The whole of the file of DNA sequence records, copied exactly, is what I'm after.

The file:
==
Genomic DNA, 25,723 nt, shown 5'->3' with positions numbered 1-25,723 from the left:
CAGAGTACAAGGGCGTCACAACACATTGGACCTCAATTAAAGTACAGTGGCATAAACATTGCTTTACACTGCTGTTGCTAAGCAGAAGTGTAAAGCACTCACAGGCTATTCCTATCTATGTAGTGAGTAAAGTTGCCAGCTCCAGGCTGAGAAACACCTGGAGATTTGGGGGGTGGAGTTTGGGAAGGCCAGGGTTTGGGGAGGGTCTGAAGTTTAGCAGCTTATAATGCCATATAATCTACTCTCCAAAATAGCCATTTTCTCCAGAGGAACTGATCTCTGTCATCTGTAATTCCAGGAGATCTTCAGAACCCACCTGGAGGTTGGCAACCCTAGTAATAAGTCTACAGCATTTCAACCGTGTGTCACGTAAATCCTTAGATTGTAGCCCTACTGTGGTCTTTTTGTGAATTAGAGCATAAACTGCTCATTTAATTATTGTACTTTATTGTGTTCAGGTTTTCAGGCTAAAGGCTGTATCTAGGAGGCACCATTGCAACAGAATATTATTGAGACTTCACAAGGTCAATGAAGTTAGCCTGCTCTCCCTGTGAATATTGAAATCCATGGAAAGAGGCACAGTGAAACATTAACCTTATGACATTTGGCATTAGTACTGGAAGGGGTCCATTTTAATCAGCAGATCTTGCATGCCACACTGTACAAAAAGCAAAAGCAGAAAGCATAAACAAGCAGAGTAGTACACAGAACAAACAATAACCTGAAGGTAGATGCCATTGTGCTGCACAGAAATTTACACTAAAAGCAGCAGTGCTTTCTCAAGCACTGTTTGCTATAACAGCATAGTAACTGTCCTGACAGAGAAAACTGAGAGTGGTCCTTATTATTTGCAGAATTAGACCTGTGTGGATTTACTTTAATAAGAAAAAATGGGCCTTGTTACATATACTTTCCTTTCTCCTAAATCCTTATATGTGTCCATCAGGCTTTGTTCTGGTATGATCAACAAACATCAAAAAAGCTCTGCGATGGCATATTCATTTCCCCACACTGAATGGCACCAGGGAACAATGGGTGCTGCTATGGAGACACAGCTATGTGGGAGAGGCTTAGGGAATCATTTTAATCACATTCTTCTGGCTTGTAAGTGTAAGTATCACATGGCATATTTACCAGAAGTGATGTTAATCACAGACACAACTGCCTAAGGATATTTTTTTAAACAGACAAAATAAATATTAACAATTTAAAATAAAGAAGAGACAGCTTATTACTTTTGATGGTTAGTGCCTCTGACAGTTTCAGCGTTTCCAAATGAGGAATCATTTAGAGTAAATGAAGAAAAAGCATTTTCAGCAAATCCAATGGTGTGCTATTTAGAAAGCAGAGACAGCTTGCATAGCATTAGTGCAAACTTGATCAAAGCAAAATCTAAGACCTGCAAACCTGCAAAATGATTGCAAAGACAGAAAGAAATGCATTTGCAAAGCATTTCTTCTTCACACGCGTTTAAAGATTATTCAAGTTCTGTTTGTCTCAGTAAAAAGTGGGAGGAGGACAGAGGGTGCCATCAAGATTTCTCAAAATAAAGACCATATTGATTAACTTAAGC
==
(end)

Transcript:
Genomic DNA, 25,723 nt, shown 5'->3' with positions numbered 1-25,723 from the left:
CAGAGTACAAGGGCGTCACAACACATTGGACCTCAATTAAAGTACAGTGGCATAAACATTGCTTTACACTGCTGTTGCTAAGCAGAAGTGTAAAGCACTCACAGGCTATTCCTATCTATGTAGTGAGTAAAGTTGCCAGCTCCAGGCTGAGAAACACCTGGAGATTTGGGGGGTGGAGTTTGGGAAGGCCAGGGTTTGGGGAGGGTCTGAAGTTTAGCAGCTTATAATGCCATATAATCTACTCTCCAAAATAGCCATTTTCTCCAGAGGAACTGATCTCTGTCATCTGTAATTCCAGGAGATCTTCAGAACCCACCTGGAGGTTGGCAACCCTAGTAATAAGTCTACAGCATTTCAACCGTGTGTCACGTAAATCCTTAGATTGTAGCCCTACTGTGGTCTTTTTGTGAATTAGAGCATAAACTGCTCATTTAATTATTGTACTTTATTGTGTTCAGGTTTTCAGGCTAAAGGCTGTATCTAGGAGGCACCATTGCAACAGAATATTATTGAGACTTCACAAGGTCAATGAAGTTAGCCTGCTCTCCCTGTGAATATTGAAATCCATGGAAAGAGGCACAGTGAAACATTAACCTTATGACATTTGGCATTAGTACTGGAAGGGGTCCATTTTAATCAGCAGATCTTGCATGCCACACTGTACAAAAAGCAAAAGCAGAAAGCATAAACAAGCAGAGTAGTACACAGAACAAACAATAACCTGAAGGTAGATGCCATTGTGCTGCACAGAAATTTACACTAAAAGCAGCAGTGCTTTCTCAAGCACTGTTTGCTATAACAGCATAGTAACTGTCCTGACAGAGAAAACTGAGAGTGGTCCTTATTATTTGCAGAATTAGACCTGTGTGGATTTACTTTAATAAGAAAAAATGGGCCTTGTTACATATACTTTCCTTTCTCCTAAATCCTTATATGTGTCCATCAGGCTTTGTTCTGGTATGATCAACAAACATCAAAAAAGCTCTGCGATGGCATATTCATTTCCCCACACTGAATGGCACCAGGGAACAATGGGTGCTGCTATGGAGACACAGCTATGTGGGAGAGGCTTAGGGAATCATTTTAATCACATTCTTCTGGCTTGTAAGTGTAAGTATCACATGGCATATTTACCAGAAGTGATGTTAATCACAGACACAACTGCCTAAGGATATTTTTTTAAACAGACAAAATAAATATTAACAATTTAAAATAAAGAAGAGACAGCTTATTACTTTTGATGGTTAGTGCCTCTGACAGTTTCAGCGTTTCCAAATGAGGAATCATTTAGAGTAAATGAAGAAAAAGCATTTTCAGCAAATCCAATGGTGTGCTATTTAGAAAGCAGAGACAGCTTGCATAGCATTAGTGCAAACTTGATCAAAGCAAAATCTAAGACCTGCAAACCTGCAAAATGATTGCAAAGACAGAAAGAAATGCATTTGCAAAGCATTTCTTCTTCACACGCGTTTAAAGATTATTCAAGTTCTGTTTGTCTCAGTAAAAAGTGGGAGGAGGACAGAGGGTGCCATCAAGATTTCTCAAAATAAAGACCATATTGATTAACTTAAGC